College of Science

Kaitlyn Meadows receives Ecological Society of America Graduate Student Policy Award


Clemson University student Kaitlyn E. Meadows has been named a 2024 Katherine S. McCarter Graduate Student Policy Award recipient by the Ecological Society of America.

Meadows is a second-year master’s student in the Clemson University Department of Biological Sciences. She is from Maryville, Tennessee.

headshot of Kaitlyn Meadows
Kaitlyn Meadows

The award provides graduate students hands-on training and science policy experience including interacting with congressional decision-makers, federal agency officials and ecologists who work in the science and public policy arena.

As an undergraduate student at the University of Tennessee, Meadows studied ecology and evolutionary biology with the intention of attending medical school.

That all changed after her first research experience, which she initially hoped would help in her pursuit of attending medical school. She worked with a graduate student who was researching plant recovery after a devastating 2016 wildfire in Gatlinburg, Tennessee. That fire caused 14 deaths and burned more than 17,900 acres.

“I fell in love with it. I pretty much decided then that I didn’t want to go to medical school anymore. I wanted to pivot and go to grad school and do conservation work,” Meadows said.

Meadows, who was accepted at Clemson for her undergraduate studies back in 2018, saw in 2021 that Sharon Bewick, an assistant professor in the Department of Biological Sciences, was looking for graduate students for the following year.

Passionate about herps

“(Bewick’s) only request was that you’d be passionate about herpetofauna, which are reptiles and amphibians,” Meadows said. “I saw that and said, ‘If she wants someone that’s passionate about herps, I’m that person.’” 

Meadows had taken an amphibian conservation and management class online through the University of Tennessee during COVID. At the end of the semester, class members took a socially distanced field trip where they did salamander sampling.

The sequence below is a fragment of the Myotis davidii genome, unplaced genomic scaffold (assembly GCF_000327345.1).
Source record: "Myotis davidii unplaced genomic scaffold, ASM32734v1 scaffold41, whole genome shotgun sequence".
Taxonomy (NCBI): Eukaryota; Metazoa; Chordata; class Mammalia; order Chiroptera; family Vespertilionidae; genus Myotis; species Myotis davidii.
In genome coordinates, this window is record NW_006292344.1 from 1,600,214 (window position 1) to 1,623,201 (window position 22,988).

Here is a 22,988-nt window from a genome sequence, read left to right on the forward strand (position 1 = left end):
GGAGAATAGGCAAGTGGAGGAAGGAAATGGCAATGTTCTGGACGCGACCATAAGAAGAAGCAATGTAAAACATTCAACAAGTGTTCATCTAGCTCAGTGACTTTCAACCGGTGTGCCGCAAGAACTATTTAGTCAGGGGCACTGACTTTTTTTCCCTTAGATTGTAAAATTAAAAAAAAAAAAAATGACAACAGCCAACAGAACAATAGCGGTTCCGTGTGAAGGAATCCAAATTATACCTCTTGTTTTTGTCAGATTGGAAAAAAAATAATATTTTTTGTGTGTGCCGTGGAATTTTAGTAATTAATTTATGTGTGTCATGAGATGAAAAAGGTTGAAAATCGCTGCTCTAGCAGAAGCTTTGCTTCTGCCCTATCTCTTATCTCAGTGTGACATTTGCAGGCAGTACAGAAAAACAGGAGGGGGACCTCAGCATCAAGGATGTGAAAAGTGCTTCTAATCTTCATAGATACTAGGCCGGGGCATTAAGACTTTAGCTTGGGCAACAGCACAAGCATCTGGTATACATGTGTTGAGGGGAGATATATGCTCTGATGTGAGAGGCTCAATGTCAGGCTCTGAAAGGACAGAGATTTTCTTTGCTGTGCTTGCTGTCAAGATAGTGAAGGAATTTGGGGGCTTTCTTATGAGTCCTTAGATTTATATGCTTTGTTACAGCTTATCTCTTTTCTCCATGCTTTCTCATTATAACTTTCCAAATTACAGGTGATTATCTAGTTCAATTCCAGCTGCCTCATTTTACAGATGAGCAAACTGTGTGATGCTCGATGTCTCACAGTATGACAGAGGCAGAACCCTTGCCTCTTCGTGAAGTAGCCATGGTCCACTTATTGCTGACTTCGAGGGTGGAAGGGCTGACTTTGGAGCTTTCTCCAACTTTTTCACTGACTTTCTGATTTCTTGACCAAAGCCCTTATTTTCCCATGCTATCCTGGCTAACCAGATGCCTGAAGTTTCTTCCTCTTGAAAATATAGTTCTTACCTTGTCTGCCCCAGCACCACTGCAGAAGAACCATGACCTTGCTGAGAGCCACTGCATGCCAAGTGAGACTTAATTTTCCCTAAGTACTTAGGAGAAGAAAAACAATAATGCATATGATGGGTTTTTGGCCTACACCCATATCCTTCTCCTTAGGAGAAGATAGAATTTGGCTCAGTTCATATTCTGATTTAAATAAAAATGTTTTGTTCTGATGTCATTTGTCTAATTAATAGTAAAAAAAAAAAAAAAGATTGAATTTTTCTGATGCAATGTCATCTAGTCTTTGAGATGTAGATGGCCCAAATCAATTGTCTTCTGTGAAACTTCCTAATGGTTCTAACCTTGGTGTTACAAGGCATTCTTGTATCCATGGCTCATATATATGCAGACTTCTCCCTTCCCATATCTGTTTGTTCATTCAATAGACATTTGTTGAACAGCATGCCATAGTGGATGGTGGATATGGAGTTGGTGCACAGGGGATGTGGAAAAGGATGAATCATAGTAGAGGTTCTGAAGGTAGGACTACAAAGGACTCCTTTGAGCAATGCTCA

Salamanders are super awesome creatures. They’re fun to look at. They’re fun to find. They’re very common in the Smokies, but at the same time, it’s like a treasure hunt to find them.


In Bewick’s lab, Meadows researched how host population density affects host-associated skin microbiomes. Every living organism has microbes on its skin which can be spread between individuals with contact. The researchers wanted to find out if host population density had any effect on which and how many microbes appear on their skin. 

Previous studies had determined some microbes might inhibit fungal pathogens so Meadows thought her research could yield information that would be useful in determining how those microbes spread. She found no trend between host population density and composition of the microbiome, which could indicate that population density on its own is not a good predictor of microbiome diversity.

Environmental indicators

Meadows said salamanders are environmental indicators, meaning they are good gauges of environmental quality.

“They’re both terrestrial and aquatic. They can tell us about the water quality of an area and the air quality of the area. They can help us understand if the environment is being degraded,” she said. “When you see salamanders, you can rest fairly assured that the environment is of pretty good quality. But when salamanders start disappearing, that’s a sign of concern.”

a closeup look at an orange spring  salamander's head.

Salamanders can also tell researchers about climate change because they are sensitive to temperature, she said.

Meadows, who expects to graduate in August, wants to work in a wildlife or environmental conservation job with a government agency.

“I would be doing environmental monitoring and surveys, maybe performing data analysis, to see what’s going on with ecosystems and determine what actions we can take to better sustain them,” she said. “Policy is a big part of working for a government agency. Even if I’m not working directly on creating policy, it’s implemented and affects how people do their jobs and what their jobs look like, so it was important to me to have policy experience.”

As part of the award, Meadows traveled to Washington, D.C., for policy, communication and career training followed by meetings with lawmakers on Capitol Hill.

Meadows was a 2021 World Wildlife Fund Panda Ambassador and former Zoo Knoxville assistant keeper whose responsibilities included caring for eastern box turtles confiscated from the illegal wildlife trade. She lobbied Tennessee state lawmakers for stronger policies that fight wildlife trafficking in that state and hopes to use this experience to continue her work promoting environmental conservation.

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